modesty and men

Christians for Biblical Equality (CBE) posts a timely article, “On Modesty and Male Privilege.” Of the many cultural shifts taking place in the 21st century, our concepts of sexuality are certainly some of the most significant.

The idea that “sex sells” has been around for decades. Yet in today’s world, a better description might be that “sexy women sell.” From soft-porn Victoria’s Secret ads to domain names, the objectification of women and its corresponding desensitization of men has become the new normal. This raises issues of modesty and responsibility within the Church.

I have had more than one friend say to me, “It’s more difficult for men. They can’t help themselves because God made them so visual.” Frankly, this is pretty much non-biblical, uninformed BS, and it is an indicator of how pervasive this cultural perspective is within people of faith. The CBE article calls it for what it is:

“If men are perverse, then that’s decidedly an issue for men to address.

Shifting the responsibility to women simply enables men to think and act like sexual predators, rather than demand that they do the hard work of being transformed by the renewing of their minds (Rom. 12:2). Men, we shouldn’t be saying, “Her skinny jeans and V-neck are making me lust.” No, you’re lusting because your God-given capacity for sexual attraction has morphed into a distorted view of women as objects that you need to control.”

I have to say I find the label of “rape culture” in this article a bit excessive. It feels like the same extremist language the world uses, (in which disagreeing becomes “hating”) and I think as Christ-followers our response should always take a position of least offense, not greatest. Even so, the writer is making a point and his conclusion is valid.

“Perhaps instead of focusing on the culturally ambiguous standard of “modest dress” for women, we should worry more about our attitudes toward, and our objectification of, women. Maybe instead of trying to place the blame on women for our own shortcomings, we should do the hard work of re-wiring our brains in order to remove the influences that continue to perpetuate our distorted view of women… We should focus on what it means for men to partner with God in bringing the kingdom on earth as it is in heaven.”

ugliness & beauty

Today is Good Friday…arguably the most conflicting day in all of history. It’s the day Jesus – the promised Messiah – was crucified, and died. Instead of conquest and deliverance, there was scorn, grief, confusion, terror. Hope crushed.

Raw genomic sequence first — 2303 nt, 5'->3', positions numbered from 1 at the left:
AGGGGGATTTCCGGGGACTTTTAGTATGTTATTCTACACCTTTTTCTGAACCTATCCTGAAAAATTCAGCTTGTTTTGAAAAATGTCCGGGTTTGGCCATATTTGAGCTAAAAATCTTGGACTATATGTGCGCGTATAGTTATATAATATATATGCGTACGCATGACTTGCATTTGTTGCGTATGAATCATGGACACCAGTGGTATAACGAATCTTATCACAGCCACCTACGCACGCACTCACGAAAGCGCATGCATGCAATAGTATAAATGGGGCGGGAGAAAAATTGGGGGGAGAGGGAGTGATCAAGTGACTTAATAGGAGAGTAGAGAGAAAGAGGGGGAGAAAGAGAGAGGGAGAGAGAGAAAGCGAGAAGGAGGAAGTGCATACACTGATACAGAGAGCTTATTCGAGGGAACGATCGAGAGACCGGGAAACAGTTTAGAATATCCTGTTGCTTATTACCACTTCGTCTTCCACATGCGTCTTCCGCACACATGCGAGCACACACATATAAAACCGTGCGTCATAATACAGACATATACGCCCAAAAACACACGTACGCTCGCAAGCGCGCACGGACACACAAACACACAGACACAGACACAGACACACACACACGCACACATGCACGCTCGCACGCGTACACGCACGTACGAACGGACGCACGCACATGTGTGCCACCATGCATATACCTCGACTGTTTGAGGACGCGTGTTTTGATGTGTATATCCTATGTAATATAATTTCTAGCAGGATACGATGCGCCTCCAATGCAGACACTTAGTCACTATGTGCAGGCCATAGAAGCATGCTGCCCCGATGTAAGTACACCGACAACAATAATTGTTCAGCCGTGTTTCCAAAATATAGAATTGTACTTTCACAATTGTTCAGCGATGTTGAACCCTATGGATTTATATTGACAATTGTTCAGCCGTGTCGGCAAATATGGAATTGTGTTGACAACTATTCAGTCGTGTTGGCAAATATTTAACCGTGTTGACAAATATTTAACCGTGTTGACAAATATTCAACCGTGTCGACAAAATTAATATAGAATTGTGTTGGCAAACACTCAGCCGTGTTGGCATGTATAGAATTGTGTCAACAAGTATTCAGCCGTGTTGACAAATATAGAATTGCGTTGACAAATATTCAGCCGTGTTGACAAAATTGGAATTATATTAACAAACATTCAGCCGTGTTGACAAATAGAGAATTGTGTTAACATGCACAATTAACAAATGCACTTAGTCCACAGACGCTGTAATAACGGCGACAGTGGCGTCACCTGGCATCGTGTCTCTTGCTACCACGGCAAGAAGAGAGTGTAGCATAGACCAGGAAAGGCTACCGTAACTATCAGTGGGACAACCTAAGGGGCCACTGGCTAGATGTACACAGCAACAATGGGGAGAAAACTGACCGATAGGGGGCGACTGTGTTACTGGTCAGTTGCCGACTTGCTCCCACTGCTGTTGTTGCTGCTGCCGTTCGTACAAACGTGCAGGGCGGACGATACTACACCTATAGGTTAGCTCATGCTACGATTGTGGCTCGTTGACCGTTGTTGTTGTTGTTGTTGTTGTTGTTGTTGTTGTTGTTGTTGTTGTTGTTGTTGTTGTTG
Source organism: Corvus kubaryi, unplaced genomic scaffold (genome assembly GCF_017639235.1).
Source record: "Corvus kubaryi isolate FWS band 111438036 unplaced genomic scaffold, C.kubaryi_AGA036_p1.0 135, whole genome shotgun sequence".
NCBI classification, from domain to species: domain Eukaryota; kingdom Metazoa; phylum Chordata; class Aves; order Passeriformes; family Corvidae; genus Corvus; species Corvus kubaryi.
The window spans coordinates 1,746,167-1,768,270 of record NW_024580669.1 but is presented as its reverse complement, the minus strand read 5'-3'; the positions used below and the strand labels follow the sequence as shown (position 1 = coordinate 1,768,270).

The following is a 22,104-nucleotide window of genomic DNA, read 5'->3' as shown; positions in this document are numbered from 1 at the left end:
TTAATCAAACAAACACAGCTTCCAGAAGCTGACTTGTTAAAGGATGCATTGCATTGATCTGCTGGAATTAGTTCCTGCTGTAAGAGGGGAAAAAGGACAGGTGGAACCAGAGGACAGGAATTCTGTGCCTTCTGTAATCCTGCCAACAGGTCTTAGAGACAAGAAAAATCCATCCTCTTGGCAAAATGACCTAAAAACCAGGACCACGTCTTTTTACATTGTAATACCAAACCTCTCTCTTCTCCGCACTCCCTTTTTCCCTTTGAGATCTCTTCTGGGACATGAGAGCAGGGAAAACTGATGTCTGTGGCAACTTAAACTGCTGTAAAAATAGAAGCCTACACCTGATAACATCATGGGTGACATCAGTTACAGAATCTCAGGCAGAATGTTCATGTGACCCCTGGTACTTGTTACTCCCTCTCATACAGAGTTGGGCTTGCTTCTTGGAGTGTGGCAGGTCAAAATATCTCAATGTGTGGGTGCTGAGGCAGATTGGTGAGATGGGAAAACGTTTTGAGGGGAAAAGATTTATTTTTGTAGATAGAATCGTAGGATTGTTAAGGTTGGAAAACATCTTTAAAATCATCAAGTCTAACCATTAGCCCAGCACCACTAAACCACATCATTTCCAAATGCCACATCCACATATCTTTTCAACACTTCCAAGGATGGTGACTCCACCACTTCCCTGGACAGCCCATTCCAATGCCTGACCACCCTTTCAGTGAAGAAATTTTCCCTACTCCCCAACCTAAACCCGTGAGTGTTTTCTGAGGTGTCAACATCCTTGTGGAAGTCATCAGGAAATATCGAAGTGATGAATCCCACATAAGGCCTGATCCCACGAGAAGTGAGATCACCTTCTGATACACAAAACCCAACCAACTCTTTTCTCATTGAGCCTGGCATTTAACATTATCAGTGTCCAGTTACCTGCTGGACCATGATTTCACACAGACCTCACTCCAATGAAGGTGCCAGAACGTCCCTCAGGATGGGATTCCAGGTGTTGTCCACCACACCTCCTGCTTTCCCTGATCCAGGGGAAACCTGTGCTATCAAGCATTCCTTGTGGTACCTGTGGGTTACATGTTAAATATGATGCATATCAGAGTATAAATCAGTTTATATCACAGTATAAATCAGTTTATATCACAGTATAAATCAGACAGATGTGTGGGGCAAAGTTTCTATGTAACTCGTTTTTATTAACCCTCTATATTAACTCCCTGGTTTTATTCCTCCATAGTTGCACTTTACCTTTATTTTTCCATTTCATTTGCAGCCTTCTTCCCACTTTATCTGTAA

There’s a beautiful post written by A Penitent Blogger some years ago about the ugliness of salvation. It is only in hindsight that we can see the beauty of that day’s terrible events.

And you begin to understand why Christianity is not a religion simply formed around a wise teacher. Love your enemies. Turn the other cheek. Lose your life to find it. None of these provide the catalyst to launch a world-changing faith. Take up your cross daily – who wants to rally around that? And perhaps more revealingly, Peter, following Pentecost doesn’t stand up and declare “I preach this Jesus, who spoke the Beatitudes!”

No, over and over again through the book of Acts, Peter proclaims, “this Jesus, whom you put to death, and who God raised from the dead!” The resurrection is the single most significant factor of the Christian faith. It’s the reason we come together this weekend, with millions of believers around the world everywhere, to celebrate our “ugly” salvation. Because it is “the Good News that saves you if you firmly believe it…that Christ died for our sins, just as the Scriptures said. He was buried, and he was raised from the dead on the third day” (1 Corinthians 15:2-4).

Death isn’t the last word anymore. Death has become life. And ugliness becomes beautiful.

getting it backwards

There are lots of things in the world today that we just see backwards.

Like “trying it out” by living together is a good way to tell if you’re compatible for marriage, when study after study shows the opposite is true.

“We don’t need a piece of paper to validate our relationship.” When what you mean is, you’re not even committed enough to bother with a piece of paper that’s so “insignificant.”

And online friend Dan Johnson nailed one this week on his Facebook page:

“Whoever said, ‘Love is blind,’ was wrong. Love has 20/20 vision. It chooses to overlook some of the things it sees. Love, like friendship, accepts who we are trying to be and not who we always are. Lust is blind. Love has perfect vision.”

Lust is blind. It sees only its own needs and gratification, ignores responsibility and consequences, and frequently objectifies. Love sees us for who we really are, as well as who we can become.

buying a brand

Yesterday Jen Taylor Johnson posted a great article at the Christian Standard, calling out Bible publishers who keep creating repackaged versions so we’ll keep buying.

“…I see it as one more indicator of American Christianity’s consumer mind-set. A simple study Bible in a reliable translation is not enough? We need the ‘Personalized Promise Bible’ that inserts our name into the text, the ‘Holy Bible: Stock Car Racing Edition,’ a ‘Thomas Kinkade Lighting the Way Home Family Bible’?”

I had actually been thinking about this topic over the weekend, and here’s where I landed: Our culture has a consumer/branding mindset, combined with an obsession for individualization. And this combination is dangerous for believers.